Numbers are important
Dropbox’s referral program is possibly one of the most famous cases of referral marketing done right.
Almost a decade later, it’s still used in numerous case studies showcasing how referral programs can contribute to a company’s growth engine- or even be the engine itself.
Let’s have a quick dive into Dropbox’s metric history:
• September 2008: 100K registered users
• December 2009: 4M registered users
• September 2017: 10B evaluation + 1B revenue.
What happened between 2008 and 2010? Well, Dropbox managed to double its user base every 3 months, resulting in their users sending 2.8M invites in April 2010.
People, we’re talking about a 3900% growth in 15 months!
OK, enough with numbers. Let’s get straight to the chase: how did they do it?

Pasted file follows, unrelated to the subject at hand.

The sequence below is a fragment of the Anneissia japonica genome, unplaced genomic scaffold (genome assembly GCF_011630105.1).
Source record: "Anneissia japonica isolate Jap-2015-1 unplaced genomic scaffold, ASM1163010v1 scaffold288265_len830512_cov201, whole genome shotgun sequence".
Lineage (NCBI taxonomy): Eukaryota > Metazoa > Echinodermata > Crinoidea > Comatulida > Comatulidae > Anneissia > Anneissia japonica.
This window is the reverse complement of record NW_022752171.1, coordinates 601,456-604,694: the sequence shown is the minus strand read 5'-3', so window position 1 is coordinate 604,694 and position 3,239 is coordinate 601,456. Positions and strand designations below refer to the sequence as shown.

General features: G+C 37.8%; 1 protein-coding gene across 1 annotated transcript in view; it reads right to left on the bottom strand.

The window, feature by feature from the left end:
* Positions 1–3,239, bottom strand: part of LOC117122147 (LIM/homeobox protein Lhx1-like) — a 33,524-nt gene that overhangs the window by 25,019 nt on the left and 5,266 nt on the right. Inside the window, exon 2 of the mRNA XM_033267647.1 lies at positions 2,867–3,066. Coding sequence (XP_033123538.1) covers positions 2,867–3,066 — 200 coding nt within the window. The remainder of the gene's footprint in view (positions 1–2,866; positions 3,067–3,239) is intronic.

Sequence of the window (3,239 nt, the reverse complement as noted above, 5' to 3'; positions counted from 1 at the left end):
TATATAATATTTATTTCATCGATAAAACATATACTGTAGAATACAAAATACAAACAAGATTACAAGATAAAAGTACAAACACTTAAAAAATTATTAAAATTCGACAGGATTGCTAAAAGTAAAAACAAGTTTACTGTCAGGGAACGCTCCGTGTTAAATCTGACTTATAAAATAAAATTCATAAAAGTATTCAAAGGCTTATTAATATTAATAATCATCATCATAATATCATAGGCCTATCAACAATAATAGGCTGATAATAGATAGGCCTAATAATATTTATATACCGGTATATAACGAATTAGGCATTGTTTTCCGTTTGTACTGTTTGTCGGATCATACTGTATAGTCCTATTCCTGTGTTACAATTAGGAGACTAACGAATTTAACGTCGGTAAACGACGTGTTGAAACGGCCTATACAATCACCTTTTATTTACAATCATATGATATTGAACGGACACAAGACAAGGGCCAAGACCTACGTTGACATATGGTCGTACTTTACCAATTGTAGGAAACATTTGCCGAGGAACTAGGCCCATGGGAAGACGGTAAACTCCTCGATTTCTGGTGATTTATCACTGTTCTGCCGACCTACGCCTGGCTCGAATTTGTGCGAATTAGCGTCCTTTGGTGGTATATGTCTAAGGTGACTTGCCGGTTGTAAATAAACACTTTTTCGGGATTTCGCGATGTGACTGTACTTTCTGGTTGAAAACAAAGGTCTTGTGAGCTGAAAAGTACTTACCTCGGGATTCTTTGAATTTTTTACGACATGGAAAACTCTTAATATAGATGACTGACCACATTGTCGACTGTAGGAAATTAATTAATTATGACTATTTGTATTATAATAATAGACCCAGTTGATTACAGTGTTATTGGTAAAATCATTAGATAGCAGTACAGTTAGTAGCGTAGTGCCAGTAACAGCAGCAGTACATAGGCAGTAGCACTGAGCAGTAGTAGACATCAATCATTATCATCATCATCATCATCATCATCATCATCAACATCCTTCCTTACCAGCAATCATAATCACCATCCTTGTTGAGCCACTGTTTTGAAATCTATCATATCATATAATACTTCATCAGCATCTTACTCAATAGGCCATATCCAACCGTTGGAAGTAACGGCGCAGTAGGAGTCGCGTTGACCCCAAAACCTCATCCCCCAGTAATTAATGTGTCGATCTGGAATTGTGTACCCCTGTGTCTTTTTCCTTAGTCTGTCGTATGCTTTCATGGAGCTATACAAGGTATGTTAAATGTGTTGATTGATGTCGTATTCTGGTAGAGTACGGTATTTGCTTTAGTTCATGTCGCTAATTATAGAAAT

Obviously, it’s not all due to the referral program; they gathered a ton of feedback, they constantly improved their product and they kinda put a battle in order for VC’s to trust their money to them.
It was part of the onboarding process
Onboarding users can be such a pain. When people go on to start using a software or service, they expect they’ll have to fill out some details.
I don’t know about you, but when the onboarding process of a product I’m dying to use is easy, a smile carves my face.
Dropbox knew this and not only made the whole onboarding a six-step piece of cake, but they integrated their referral program in it as a final step
Just like saying ‘thank you’ by offering more of the product.
People had a clear view of the benefits
According to Dropbox’s founder/CEO Drew Houston, Dropbox’s referral program got inspired by Paypal refer-a-friend program.
Paypal rewarded referrals with cash (as this is what their business was about), so Dropbox had to use their product’s main value in their rewarding system.